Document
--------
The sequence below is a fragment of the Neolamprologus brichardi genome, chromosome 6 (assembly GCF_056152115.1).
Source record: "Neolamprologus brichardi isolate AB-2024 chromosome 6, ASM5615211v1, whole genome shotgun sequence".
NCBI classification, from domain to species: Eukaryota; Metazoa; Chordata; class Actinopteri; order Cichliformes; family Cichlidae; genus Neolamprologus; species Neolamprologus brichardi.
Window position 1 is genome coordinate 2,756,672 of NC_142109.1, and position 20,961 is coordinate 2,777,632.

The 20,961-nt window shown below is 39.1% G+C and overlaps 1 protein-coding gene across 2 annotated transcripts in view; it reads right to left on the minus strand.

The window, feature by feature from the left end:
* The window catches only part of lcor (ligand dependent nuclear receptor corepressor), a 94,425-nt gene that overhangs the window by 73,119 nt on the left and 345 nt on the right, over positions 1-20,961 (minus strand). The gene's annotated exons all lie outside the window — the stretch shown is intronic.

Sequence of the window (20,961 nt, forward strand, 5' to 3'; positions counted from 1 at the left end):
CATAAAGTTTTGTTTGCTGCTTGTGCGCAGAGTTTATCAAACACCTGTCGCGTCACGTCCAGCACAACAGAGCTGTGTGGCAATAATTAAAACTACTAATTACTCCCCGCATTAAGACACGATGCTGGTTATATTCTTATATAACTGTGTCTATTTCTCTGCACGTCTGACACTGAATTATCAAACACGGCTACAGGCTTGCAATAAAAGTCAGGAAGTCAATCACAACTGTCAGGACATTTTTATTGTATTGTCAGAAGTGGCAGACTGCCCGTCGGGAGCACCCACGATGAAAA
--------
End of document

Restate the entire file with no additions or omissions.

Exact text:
The sequence below is a fragment of the Neolamprologus brichardi genome, chromosome 6 (assembly GCF_056152115.1).
Source record: "Neolamprologus brichardi isolate AB-2024 chromosome 6, ASM5615211v1, whole genome shotgun sequence".
NCBI classification, from domain to species: Eukaryota; Metazoa; Chordata; class Actinopteri; order Cichliformes; family Cichlidae; genus Neolamprologus; species Neolamprologus brichardi.
Window position 1 is genome coordinate 2,756,672 of NC_142109.1, and position 20,961 is coordinate 2,777,632.

The 20,961-nt window shown below is 39.1% G+C and overlaps 1 protein-coding gene across 2 annotated transcripts in view; it reads right to left on the minus strand.

The window, feature by feature from the left end:
* The window catches only part of lcor (ligand dependent nuclear receptor corepressor), a 94,425-nt gene that overhangs the window by 73,119 nt on the left and 345 nt on the right, over positions 1-20,961 (minus strand). The gene's annotated exons all lie outside the window — the stretch shown is intronic.

Sequence of the window (20,961 nt, forward strand, 5' to 3'; positions counted from 1 at the left end):
CATAAAGTTTTGTTTGCTGCTTGTGCGCAGAGTTTATCAAACACCTGTCGCGTCACGTCCAGCACAACAGAGCTGTGTGGCAATAATTAAAACTACTAATTACTCCCCGCATTAAGACACGATGCTGGTTATATTCTTATATAACTGTGTCTATTTCTCTGCACGTCTGACACTGAATTATCAAACACGGCTACAGGCTTGCAATAAAAGTCAGGAAGTCAATCACAACTGTCAGGACATTTTTATTGTATTGTCAGAAGTGGCAGACTGCCCGTCGGGAGCACCCACGATGAAAA